Andy Warhol created his Hammer and Sickle series in 1976 after a trip to Italy where the most common graffiti in public spaces was this symbol found on Soviet flags. Under communist control it signified the union of industrial and farm workers’ interests. In Italy, a democratic country since the end of WWII, the repeated graffiti symbol was to Warhol more Pop than political. After returning to the United States, Warhol asked his studio assistant Ronnie Cutrone to find source pictures of this symbol. The reproductions found in books were like the Soviet flag, flat in appearance, and Warhol wanted something different. Cutrone purchased a double-headed hammer and a sickle at a local hardware store and arranged and photographed the tools in many positions. Warhol used the Cutrone photographs for his silkscreened series.
Soviet graphic design…is nice!
by Moscow poster designers of the 1970’s
A pledge: “To holy guard the honor and glory of the Navy fleet.”
L: Guarding the Fatherland-a holy duty of every Soviet citizen.
R: Strengthen the union of the Army & Navy.
see soviet ukraine
Alexander Kosolapov (Molotov Cocktail & Malevich Black Square, 1989).
Often referred to as “Soviet Pop Art”, Sots Art (short for Socialist Art) originated in the Soviet Union in the early 1970s as a reaction against the official aesthetic doctrine of the state—”Socialist Realism." Socialist Realism was marked by reverential depictions of workers, peasants living happily in their communes, and a young, fit Joseph Stalin.
At some point at the beginning of his New York career, the Coca-Cola Company tried to sue Kosolapov for the use of its trademark without permission. Today, when Kosolapov’s ideas are spread wide and printed all over the world on t-shirts and matryoshka dolls, does he plan on suing the pirates?
“No,” Kosolapov answers with a smile. “Before, I was the one who stole; now, they are stealing from me. It’s all fair.”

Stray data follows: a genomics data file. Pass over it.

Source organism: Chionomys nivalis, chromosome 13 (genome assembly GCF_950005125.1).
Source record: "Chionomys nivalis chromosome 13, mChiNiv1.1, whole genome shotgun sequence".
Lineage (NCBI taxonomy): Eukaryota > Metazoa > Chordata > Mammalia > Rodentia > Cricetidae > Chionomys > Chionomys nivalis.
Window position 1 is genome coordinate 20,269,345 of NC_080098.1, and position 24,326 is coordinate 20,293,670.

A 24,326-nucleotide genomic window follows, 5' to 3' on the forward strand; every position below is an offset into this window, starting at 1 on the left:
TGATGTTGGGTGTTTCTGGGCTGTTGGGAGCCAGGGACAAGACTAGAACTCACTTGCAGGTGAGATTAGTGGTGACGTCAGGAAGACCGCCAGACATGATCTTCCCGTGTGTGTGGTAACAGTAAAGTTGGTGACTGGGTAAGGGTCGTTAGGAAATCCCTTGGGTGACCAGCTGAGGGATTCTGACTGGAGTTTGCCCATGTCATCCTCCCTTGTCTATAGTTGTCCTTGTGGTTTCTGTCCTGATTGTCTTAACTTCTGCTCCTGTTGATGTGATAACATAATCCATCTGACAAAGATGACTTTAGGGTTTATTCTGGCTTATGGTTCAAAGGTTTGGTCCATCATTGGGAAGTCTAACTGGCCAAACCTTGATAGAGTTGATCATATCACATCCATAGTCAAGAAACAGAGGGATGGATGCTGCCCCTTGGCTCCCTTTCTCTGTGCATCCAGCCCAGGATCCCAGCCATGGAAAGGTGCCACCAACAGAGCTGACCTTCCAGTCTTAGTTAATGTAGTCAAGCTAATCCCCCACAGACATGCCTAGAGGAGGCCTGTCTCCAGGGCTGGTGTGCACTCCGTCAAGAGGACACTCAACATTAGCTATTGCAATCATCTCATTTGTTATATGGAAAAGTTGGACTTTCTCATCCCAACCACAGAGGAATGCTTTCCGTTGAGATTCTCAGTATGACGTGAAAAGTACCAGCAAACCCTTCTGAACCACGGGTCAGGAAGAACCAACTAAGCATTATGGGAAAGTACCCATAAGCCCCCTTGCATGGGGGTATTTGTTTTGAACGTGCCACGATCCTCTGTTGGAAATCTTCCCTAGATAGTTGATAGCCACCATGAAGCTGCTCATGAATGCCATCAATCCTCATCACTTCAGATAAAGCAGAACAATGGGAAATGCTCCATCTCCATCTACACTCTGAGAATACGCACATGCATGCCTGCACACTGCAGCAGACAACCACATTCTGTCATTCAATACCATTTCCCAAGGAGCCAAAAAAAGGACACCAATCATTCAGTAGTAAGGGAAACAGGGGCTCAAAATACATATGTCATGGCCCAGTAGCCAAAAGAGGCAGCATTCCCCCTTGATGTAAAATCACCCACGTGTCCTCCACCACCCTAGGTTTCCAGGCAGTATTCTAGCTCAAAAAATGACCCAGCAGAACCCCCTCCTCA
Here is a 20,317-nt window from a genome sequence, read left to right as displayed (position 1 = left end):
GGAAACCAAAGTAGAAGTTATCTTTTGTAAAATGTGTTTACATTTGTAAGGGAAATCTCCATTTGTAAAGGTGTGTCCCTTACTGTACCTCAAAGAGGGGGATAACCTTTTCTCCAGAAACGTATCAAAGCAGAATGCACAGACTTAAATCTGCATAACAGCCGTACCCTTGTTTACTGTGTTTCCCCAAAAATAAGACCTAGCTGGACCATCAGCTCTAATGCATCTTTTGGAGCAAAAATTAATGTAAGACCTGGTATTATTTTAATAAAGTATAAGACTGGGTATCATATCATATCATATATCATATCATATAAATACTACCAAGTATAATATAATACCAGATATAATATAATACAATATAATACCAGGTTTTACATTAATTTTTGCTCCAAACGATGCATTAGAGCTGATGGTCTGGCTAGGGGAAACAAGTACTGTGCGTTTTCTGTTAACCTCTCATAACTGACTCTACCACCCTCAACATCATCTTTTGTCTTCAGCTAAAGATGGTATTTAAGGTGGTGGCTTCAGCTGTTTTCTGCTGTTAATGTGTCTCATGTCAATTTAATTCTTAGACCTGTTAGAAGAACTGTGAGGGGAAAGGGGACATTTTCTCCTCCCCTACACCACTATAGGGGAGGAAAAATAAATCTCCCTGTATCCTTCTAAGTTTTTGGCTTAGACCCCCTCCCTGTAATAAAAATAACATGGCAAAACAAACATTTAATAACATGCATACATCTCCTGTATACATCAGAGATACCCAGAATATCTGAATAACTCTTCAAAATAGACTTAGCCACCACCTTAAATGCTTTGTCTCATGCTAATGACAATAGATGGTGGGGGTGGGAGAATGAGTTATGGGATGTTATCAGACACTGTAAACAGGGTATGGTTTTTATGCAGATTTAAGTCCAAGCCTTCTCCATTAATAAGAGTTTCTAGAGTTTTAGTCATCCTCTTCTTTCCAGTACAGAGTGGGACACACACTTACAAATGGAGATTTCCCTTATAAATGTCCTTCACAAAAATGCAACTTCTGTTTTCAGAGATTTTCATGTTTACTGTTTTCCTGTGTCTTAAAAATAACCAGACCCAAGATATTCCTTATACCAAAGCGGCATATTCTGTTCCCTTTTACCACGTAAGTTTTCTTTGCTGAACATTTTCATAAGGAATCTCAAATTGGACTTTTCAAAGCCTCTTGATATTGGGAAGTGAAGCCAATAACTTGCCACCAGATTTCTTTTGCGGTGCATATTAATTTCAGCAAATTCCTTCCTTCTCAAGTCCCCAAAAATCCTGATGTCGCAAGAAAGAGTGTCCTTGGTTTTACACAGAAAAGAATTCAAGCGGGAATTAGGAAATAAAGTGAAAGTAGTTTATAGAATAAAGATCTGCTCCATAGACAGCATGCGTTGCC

Zinaida Serebriakova was born on the estate of Neskuchnoye near Kharkov (now Kharkiv, Ukraine) into one of Russia’s most refined and artistic families.
She belonged to the artistic Benois family. Her grandfather, Nicholas Benois, was a famous architect, chairman of the Society of Architects and member of the Russian Academy of Science. Her uncle, Alexandre Benois, was a famous painter, founder of the Mir iskusstva art group. Her father, Yevgeny Nikolayevich Lanceray, was a well-known sculptor, and her mother, who was Alexandre Benois’ sister, had a talent for drawing.
In 1905, Zinaida married her first cousin, Boris Serebriakov (the man painted above), the son of Evgenyi’s sister, and took his surname. Serebriakov went on to become a railroad engineer.
At the outbreak of the October Revolution in 1917, Serebriakova was at her family estate of Neskuchnoye, and suddenly her whole life changed. In 1919 her husband Boris died of typhus contracted in Bolshevikjails. She was left without any income, responsible for her four children and her sick mother. All the reserves of Neskuchnoye had been plundered, so the family suffered from hunger. She had to give up oil painting in favour of the less expensive techniques of charcoal and pencil.